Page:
Everyone needs a Will, I can’t disagree. But in some circumstances the outcome of not having a Will is far more hurtful and financially harmful to a Family than others.
Here are six times when a change in family circumstances means your family absolutely need you to have a Will.
Why Have a Will?
It makes life easier for those left behind as you’ve already nominated someone to manage the sharing our of your estate and all the administrations (the executor) at a time that is hard enough for those you love.
It means that your savings, pensions, home and whole estate go to the people who you would have wanted them to, so you are not running the risk of the Rules of Intestacy deciding who gets what.
You can make provision for care of your children, both physically and financially.
Just remember, only things you own in your name alone can be left in your Will. Anything jointly owned goes to the joint survivor(s).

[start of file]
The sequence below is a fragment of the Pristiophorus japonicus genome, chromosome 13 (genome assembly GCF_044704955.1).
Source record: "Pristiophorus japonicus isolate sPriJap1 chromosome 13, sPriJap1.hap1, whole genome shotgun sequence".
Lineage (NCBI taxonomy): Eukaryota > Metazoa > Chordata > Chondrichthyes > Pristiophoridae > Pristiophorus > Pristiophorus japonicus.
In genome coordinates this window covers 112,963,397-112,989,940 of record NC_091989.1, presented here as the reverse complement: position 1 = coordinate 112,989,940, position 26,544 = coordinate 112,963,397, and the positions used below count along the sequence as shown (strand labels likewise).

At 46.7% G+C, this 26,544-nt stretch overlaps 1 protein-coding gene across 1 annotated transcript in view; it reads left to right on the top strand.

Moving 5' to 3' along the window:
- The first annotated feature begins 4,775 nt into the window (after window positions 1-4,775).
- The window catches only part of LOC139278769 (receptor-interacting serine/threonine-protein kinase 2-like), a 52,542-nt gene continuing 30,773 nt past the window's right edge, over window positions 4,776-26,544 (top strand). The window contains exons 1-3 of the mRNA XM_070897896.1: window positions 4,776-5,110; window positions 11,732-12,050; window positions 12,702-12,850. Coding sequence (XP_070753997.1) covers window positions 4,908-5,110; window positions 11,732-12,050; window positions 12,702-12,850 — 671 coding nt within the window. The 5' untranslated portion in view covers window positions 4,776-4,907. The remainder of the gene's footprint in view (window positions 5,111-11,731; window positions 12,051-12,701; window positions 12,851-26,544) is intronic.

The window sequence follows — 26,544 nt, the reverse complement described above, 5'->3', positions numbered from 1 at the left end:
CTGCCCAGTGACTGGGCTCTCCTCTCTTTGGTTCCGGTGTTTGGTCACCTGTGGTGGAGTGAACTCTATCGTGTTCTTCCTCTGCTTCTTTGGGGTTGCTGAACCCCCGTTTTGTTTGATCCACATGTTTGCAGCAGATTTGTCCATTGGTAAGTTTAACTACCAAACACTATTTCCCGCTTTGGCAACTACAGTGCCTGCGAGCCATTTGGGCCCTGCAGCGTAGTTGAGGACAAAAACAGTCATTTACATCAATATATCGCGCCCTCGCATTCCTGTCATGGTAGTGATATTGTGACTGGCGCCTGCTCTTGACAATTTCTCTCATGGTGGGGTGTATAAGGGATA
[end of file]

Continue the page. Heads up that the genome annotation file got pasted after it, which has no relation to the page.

Rules of Intestacy
Without a Will the rules of intestacy are followed and share out your Estate following pre-existing rules.
These rules first look to see if you were married or in a civil partnership.
Then they move through looking for your nearest living next of kin. This is potentially a huge problem if you are co-habiting, remarried or share a blended or step family. Complex families are not supported by the simplistic nature of intestacy.
To see who would receive what share of your Estate without a Will, check the rules here
1. You’ve got Children under 18